Mango Wine Tasting at the Red Centre Farm

It was a morning of ghosts. After the abandoned aerodrome at Daly Waters we passed Dunmarra, named after a man called Dan O’Mara who went missing here and was never found (the Aborigine trackers pronounced his name Dunmarra), then detoured three kilometres west through Newcastle Waters Station to the ghost town of Newcastle Waters.

Jones Store in Newcastle Waters ghost town, Northern Territory, Australia

Exploring the ghost town of Newcastle Waters

The Junction Hotel – so called because it sat on the junction of the Murranji, Barkly and North South overland stock routes – appeared in the early ’30s when Jack Sargent offered to wipe some of his debtors’ slates clean if they helped build him a pub out of scrap.

Jones' Store wall made of old bottles in Newcastle Waters ghost town, Northern Territory, Australia

The walls of Jones’ Store, built from scrap and old bottles

Any good boss drover kept their camps “dry”, so the Junction did well. The most popular drinks were beer, rum and the “Rankine Bomb” – an 8 oz glass of straight rum, with a head of port.

Max Schober took over after Sargent and a guy called “Harry” worked the bar for him, coming up with the idea of storing a select amount of beer in wet straw to keep it cool. As people got too drunk to notice the difference, they were moved on to the warm beer, thus preserving the precious stock.

The last beer was drunk at the Junction in 1960, when Schober took his business, and the liquor license, to Elliott. The hotel briefly operated a bottle shop, but eventually closed in 1976.

View from Jones Store, Newcastle Waters ghost town, NT

Creeping around the abandoned buildings of the ghost town.

We wandered through the bar and around the simple accommodation buildings, built between 1935 and 1955. Vast networks of cobwebs hang from everywhere. Thick layers of dust sit on everything. Someone’s put an empty brown bottle on the bar, presumably in an attempt to make it feel like you’re “stepping back in time”. The resulting effect is an eerie one.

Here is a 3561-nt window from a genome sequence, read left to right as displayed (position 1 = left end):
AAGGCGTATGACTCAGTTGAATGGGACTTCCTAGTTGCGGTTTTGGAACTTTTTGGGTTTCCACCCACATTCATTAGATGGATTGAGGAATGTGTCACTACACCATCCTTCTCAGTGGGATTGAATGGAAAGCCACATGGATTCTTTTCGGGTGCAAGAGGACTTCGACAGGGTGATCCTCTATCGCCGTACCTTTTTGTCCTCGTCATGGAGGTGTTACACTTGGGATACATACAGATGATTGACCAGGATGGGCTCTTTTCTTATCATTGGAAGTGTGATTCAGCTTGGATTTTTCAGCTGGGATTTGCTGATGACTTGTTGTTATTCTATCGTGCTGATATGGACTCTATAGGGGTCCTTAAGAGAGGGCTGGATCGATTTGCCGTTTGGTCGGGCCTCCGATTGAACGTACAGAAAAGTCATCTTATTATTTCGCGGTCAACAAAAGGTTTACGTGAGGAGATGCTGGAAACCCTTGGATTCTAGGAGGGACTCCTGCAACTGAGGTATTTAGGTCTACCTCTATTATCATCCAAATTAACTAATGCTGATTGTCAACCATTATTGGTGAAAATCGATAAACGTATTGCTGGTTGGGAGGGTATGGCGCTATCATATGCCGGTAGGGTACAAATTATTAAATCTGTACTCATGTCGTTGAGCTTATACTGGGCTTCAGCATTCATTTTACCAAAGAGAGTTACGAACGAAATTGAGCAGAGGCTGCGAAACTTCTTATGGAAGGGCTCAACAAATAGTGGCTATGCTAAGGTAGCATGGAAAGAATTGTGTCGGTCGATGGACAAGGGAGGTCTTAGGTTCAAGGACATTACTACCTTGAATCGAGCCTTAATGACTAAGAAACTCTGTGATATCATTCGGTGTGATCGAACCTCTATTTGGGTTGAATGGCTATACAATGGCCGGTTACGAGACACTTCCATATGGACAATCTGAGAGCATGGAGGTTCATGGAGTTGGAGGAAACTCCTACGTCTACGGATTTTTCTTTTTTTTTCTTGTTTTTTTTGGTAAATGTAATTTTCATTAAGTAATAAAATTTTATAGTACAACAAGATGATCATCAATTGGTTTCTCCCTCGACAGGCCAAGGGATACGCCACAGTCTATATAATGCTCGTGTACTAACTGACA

Brown beer bottle on bar at Junction Hotel pub, Newcastle Waters ghost town, Northern Territory, Australia

A lone beer bottle adorns the abandoned bar at the old Junction Hotel

The “Last Great Cattle Drive” left Newcastle Waters in 1988 for Longreach, Queensland. Since then Newcastle Waters has been practically deserted. What was once Jones’ Store, built in 1934, has been turned into a kind of ghost museum.

Jones Store museum in ghost town of Newcastle Waters, Northern Territory, Australia

Ghost museum: This fella scared the crap out of me!

We fuelled up in “dodgy” Elliott (population: 350-ish) surrounded as it is by Abroiginal communities and outstations, then made it to Renner Springs Desert Inn roadhouse, 100 kilometres from Elliott and another 250 North of Tennant Creek – in other words, in the middle of nowhere – to visit our friend Alix, who was working behind the bar and let us camp free.

The Infamous Renner Rum bullshit placemat at Renner Springs Desert Inn roadhouse, Stuart Highway, Northern Territory, Australia